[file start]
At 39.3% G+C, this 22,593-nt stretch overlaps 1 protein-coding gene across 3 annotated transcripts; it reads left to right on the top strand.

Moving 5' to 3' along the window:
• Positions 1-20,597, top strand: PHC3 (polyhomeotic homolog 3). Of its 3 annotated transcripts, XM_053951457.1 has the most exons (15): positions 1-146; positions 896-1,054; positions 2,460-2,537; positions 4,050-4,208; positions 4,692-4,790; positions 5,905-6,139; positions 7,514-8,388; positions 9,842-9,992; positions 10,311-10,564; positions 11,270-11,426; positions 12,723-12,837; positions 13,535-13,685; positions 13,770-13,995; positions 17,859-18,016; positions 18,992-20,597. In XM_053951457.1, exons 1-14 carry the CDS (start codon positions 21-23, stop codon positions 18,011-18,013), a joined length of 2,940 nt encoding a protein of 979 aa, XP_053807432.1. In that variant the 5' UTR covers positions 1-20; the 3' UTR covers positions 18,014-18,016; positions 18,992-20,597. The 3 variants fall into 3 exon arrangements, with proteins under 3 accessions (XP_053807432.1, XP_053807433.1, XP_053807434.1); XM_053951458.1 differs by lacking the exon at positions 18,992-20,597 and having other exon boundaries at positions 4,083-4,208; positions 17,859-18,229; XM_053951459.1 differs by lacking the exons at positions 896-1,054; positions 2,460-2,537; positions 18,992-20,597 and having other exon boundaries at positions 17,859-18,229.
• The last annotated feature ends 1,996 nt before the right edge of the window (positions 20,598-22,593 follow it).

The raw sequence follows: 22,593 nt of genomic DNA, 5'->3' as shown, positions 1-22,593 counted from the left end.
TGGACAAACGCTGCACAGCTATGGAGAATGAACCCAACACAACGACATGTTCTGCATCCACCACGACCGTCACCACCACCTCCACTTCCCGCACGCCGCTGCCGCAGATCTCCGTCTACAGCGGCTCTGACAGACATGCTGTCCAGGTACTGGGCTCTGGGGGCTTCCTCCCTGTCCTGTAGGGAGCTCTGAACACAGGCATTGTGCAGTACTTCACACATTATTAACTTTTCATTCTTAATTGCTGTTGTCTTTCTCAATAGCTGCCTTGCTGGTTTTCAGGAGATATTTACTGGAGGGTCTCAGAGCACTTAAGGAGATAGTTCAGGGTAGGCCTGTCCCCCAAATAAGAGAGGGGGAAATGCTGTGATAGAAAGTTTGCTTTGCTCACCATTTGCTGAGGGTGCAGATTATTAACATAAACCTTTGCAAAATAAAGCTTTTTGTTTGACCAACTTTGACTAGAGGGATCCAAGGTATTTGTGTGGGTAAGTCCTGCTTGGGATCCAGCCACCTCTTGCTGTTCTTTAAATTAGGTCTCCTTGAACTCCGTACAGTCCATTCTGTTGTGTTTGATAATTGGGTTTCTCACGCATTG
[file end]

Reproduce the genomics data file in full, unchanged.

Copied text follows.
At 39.3% G+C, this 22,593-nt stretch overlaps 1 protein-coding gene across 3 annotated transcripts; it reads left to right on the top strand.

Moving 5' to 3' along the window:
• Positions 1-20,597, top strand: PHC3 (polyhomeotic homolog 3). Of its 3 annotated transcripts, XM_053951457.1 has the most exons (15): positions 1-146; positions 896-1,054; positions 2,460-2,537; positions 4,050-4,208; positions 4,692-4,790; positions 5,905-6,139; positions 7,514-8,388; positions 9,842-9,992; positions 10,311-10,564; positions 11,270-11,426; positions 12,723-12,837; positions 13,535-13,685; positions 13,770-13,995; positions 17,859-18,016; positions 18,992-20,597. In XM_053951457.1, exons 1-14 carry the CDS (start codon positions 21-23, stop codon positions 18,011-18,013), a joined length of 2,940 nt encoding a protein of 979 aa, XP_053807432.1. In that variant the 5' UTR covers positions 1-20; the 3' UTR covers positions 18,014-18,016; positions 18,992-20,597. The 3 variants fall into 3 exon arrangements, with proteins under 3 accessions (XP_053807432.1, XP_053807433.1, XP_053807434.1); XM_053951458.1 differs by lacking the exon at positions 18,992-20,597 and having other exon boundaries at positions 4,083-4,208; positions 17,859-18,229; XM_053951459.1 differs by lacking the exons at positions 896-1,054; positions 2,460-2,537; positions 18,992-20,597 and having other exon boundaries at positions 17,859-18,229.
• The last annotated feature ends 1,996 nt before the right edge of the window (positions 20,598-22,593 follow it).

The raw sequence follows: 22,593 nt of genomic DNA, 5'->3' as shown, positions 1-22,593 counted from the left end.
TGGACAAACGCTGCACAGCTATGGAGAATGAACCCAACACAACGACATGTTCTGCATCCACCACGACCGTCACCACCACCTCCACTTCCCGCACGCCGCTGCCGCAGATCTCCGTCTACAGCGGCTCTGACAGACATGCTGTCCAGGTACTGGGCTCTGGGGGCTTCCTCCCTGTCCTGTAGGGAGCTCTGAACACAGGCATTGTGCAGTACTTCACACATTATTAACTTTTCATTCTTAATTGCTGTTGTCTTTCTCAATAGCTGCCTTGCTGGTTTTCAGGAGATATTTACTGGAGGGTCTCAGAGCACTTAAGGAGATAGTTCAGGGTAGGCCTGTCCCCCAAATAAGAGAGGGGGAAATGCTGTGATAGAAAGTTTGCTTTGCTCACCATTTGCTGAGGGTGCAGATTATTAACATAAACCTTTGCAAAATAAAGCTTTTTGTTTGACCAACTTTGACTAGAGGGATCCAAGGTATTTGTGTGGGTAAGTCCTGCTTGGGATCCAGCCACCTCTTGCTGTTCTTTAAATTAGGTCTCCTTGAACTCCGTACAGTCCATTCTGTTGTGTTTGATAATTGGGTTTCTCACGCATTG